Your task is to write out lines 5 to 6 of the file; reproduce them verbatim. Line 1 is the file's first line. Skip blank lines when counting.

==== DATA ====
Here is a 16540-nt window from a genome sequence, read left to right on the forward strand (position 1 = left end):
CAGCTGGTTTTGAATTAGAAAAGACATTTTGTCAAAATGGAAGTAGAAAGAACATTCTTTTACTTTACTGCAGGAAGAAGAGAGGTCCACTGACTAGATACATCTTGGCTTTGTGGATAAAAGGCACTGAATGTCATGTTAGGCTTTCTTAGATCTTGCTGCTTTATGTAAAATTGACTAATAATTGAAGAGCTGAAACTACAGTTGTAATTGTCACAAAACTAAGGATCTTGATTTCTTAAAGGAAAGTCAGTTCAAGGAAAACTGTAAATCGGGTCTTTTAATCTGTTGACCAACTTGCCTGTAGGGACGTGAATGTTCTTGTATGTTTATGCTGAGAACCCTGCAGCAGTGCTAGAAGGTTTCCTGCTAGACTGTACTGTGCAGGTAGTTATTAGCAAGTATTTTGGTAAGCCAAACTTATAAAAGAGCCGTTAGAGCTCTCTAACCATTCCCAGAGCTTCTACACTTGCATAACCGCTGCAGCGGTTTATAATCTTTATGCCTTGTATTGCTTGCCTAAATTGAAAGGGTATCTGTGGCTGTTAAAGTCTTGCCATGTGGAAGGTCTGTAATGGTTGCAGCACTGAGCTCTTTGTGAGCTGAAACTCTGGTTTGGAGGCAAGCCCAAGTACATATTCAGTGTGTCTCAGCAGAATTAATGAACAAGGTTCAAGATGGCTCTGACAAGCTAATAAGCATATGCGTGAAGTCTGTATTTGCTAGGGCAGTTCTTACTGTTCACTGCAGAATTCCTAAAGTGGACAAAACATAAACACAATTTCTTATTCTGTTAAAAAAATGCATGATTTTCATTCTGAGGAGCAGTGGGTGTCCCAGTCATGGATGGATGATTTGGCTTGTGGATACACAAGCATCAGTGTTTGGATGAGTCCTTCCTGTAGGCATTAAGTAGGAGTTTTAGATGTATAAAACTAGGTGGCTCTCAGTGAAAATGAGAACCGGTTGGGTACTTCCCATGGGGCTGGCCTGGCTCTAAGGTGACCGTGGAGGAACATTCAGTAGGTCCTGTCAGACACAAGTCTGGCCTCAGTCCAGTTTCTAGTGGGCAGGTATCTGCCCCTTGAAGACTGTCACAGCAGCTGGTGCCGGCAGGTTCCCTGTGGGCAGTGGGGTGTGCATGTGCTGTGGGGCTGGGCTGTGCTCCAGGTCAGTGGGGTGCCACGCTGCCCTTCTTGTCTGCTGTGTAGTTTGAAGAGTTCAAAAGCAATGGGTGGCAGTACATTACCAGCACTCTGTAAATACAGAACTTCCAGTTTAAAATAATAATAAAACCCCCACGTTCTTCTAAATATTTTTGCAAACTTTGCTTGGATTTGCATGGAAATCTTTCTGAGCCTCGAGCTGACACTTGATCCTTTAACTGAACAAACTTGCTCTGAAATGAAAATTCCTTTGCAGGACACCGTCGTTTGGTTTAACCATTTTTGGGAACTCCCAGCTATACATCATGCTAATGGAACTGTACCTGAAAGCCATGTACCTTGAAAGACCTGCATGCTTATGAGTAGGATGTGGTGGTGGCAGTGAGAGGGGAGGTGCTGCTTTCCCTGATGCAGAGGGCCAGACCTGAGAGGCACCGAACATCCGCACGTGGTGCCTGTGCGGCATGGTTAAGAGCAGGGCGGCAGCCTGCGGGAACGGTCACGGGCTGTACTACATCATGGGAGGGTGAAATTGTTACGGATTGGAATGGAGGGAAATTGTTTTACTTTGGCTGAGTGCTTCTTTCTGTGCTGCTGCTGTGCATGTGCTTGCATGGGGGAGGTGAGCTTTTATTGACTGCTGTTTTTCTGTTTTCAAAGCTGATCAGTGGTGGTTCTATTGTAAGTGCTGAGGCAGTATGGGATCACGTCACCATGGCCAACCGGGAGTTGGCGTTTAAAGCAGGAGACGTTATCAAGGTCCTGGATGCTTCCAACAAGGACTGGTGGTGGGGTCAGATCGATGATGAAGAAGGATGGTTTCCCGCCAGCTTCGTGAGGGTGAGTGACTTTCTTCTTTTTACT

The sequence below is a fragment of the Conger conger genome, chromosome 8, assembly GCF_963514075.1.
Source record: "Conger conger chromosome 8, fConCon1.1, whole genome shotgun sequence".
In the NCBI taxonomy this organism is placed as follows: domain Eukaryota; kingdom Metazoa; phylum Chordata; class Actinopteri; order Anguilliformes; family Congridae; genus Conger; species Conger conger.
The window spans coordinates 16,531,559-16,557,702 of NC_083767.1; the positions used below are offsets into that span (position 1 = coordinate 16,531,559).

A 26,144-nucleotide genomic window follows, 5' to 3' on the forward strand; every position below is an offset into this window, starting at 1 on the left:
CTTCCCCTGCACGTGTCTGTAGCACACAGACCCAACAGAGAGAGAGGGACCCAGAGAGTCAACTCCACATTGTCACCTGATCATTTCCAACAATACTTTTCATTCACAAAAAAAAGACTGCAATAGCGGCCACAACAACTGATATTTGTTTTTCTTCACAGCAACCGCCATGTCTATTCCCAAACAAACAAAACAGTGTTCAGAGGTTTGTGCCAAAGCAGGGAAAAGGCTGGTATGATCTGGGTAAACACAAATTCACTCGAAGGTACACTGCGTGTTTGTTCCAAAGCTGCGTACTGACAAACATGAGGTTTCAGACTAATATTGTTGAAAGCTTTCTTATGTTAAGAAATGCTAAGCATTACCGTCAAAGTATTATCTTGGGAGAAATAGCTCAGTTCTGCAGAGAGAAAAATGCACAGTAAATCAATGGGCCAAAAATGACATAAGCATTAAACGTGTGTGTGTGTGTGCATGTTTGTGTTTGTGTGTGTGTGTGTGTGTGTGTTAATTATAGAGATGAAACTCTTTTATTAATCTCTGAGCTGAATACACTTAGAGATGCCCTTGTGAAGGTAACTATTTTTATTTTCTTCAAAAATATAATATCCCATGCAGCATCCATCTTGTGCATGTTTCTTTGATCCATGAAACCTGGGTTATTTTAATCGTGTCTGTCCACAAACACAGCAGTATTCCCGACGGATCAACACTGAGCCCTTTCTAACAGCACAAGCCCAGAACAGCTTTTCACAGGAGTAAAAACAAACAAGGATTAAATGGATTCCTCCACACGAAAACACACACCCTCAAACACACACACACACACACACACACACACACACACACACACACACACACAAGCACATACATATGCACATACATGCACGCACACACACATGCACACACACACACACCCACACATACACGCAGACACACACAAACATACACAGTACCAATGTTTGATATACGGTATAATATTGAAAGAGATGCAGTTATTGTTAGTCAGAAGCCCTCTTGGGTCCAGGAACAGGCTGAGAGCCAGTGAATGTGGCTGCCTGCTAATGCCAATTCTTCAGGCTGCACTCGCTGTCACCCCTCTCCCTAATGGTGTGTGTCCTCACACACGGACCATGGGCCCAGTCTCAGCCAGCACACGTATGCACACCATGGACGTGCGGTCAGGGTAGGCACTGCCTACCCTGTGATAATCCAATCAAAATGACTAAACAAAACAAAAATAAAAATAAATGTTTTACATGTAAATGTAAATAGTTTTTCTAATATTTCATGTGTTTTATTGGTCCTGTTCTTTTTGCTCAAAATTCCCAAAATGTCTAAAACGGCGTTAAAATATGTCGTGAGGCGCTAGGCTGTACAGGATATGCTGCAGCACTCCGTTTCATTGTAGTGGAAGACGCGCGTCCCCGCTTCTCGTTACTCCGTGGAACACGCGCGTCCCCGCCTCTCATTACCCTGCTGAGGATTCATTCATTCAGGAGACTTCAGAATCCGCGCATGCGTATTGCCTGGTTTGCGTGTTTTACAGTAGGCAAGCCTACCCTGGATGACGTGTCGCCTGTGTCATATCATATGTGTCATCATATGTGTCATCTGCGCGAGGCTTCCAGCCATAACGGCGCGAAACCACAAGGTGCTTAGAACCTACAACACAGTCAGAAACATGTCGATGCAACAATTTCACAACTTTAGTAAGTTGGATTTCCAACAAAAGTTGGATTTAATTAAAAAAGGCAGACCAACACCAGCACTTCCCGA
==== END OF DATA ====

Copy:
In the NCBI taxonomy this organism is placed as follows: domain Eukaryota; kingdom Metazoa; phylum Chordata; class Actinopteri; order Anguilliformes; family Congridae; genus Conger; species Conger conger.
The window spans coordinates 16,531,559-16,557,702 of NC_083767.1; the positions used below are offsets into that span (position 1 = coordinate 16,531,559).